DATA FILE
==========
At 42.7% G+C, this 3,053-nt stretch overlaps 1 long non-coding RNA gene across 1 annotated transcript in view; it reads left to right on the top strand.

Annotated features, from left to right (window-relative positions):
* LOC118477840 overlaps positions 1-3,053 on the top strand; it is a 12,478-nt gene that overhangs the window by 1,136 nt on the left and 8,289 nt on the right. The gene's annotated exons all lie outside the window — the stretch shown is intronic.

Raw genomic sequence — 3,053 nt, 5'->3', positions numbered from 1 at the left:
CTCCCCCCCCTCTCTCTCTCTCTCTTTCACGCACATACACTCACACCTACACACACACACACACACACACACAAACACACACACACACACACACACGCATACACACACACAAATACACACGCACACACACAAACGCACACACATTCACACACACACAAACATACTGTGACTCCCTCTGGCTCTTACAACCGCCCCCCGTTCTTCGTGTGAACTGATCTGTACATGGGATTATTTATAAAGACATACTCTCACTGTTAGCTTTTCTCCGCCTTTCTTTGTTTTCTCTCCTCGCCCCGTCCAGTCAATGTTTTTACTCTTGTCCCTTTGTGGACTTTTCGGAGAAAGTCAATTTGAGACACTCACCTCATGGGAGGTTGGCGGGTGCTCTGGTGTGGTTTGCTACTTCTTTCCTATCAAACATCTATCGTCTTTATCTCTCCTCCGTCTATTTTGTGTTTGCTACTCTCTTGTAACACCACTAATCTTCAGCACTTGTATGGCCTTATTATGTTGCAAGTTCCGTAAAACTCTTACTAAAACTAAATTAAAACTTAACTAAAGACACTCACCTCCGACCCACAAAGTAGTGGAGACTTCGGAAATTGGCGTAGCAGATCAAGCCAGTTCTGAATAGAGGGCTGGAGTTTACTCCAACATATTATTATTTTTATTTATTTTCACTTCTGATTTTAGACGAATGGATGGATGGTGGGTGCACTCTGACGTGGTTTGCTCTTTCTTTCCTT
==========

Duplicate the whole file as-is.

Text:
At 42.7% G+C, this 3,053-nt stretch overlaps 1 long non-coding RNA gene across 1 annotated transcript in view; it reads left to right on the top strand.

Annotated features, from left to right (window-relative positions):
* LOC118477840 overlaps positions 1-3,053 on the top strand; it is a 12,478-nt gene that overhangs the window by 1,136 nt on the left and 8,289 nt on the right. The gene's annotated exons all lie outside the window — the stretch shown is intronic.

Raw genomic sequence — 3,053 nt, 5'->3', positions numbered from 1 at the left:
CTCCCCCCCCTCTCTCTCTCTCTCTTTCACGCACATACACTCACACCTACACACACACACACACACACACACAAACACACACACACACACACACACGCATACACACACACAAATACACACGCACACACACAAACGCACACACATTCACACACACACAAACATACTGTGACTCCCTCTGGCTCTTACAACCGCCCCCCGTTCTTCGTGTGAACTGATCTGTACATGGGATTATTTATAAAGACATACTCTCACTGTTAGCTTTTCTCCGCCTTTCTTTGTTTTCTCTCCTCGCCCCGTCCAGTCAATGTTTTTACTCTTGTCCCTTTGTGGACTTTTCGGAGAAAGTCAATTTGAGACACTCACCTCATGGGAGGTTGGCGGGTGCTCTGGTGTGGTTTGCTACTTCTTTCCTATCAAACATCTATCGTCTTTATCTCTCCTCCGTCTATTTTGTGTTTGCTACTCTCTTGTAACACCACTAATCTTCAGCACTTGTATGGCCTTATTATGTTGCAAGTTCCGTAAAACTCTTACTAAAACTAAATTAAAACTTAACTAAAGACACTCACCTCCGACCCACAAAGTAGTGGAGACTTCGGAAATTGGCGTAGCAGATCAAGCCAGTTCTGAATAGAGGGCTGGAGTTTACTCCAACATATTATTATTTTTATTTATTTTCACTTCTGATTTTAGACGAATGGATGGATGGTGGGTGCACTCTGACGTGGTTTGCTCTTTCTTTCCTT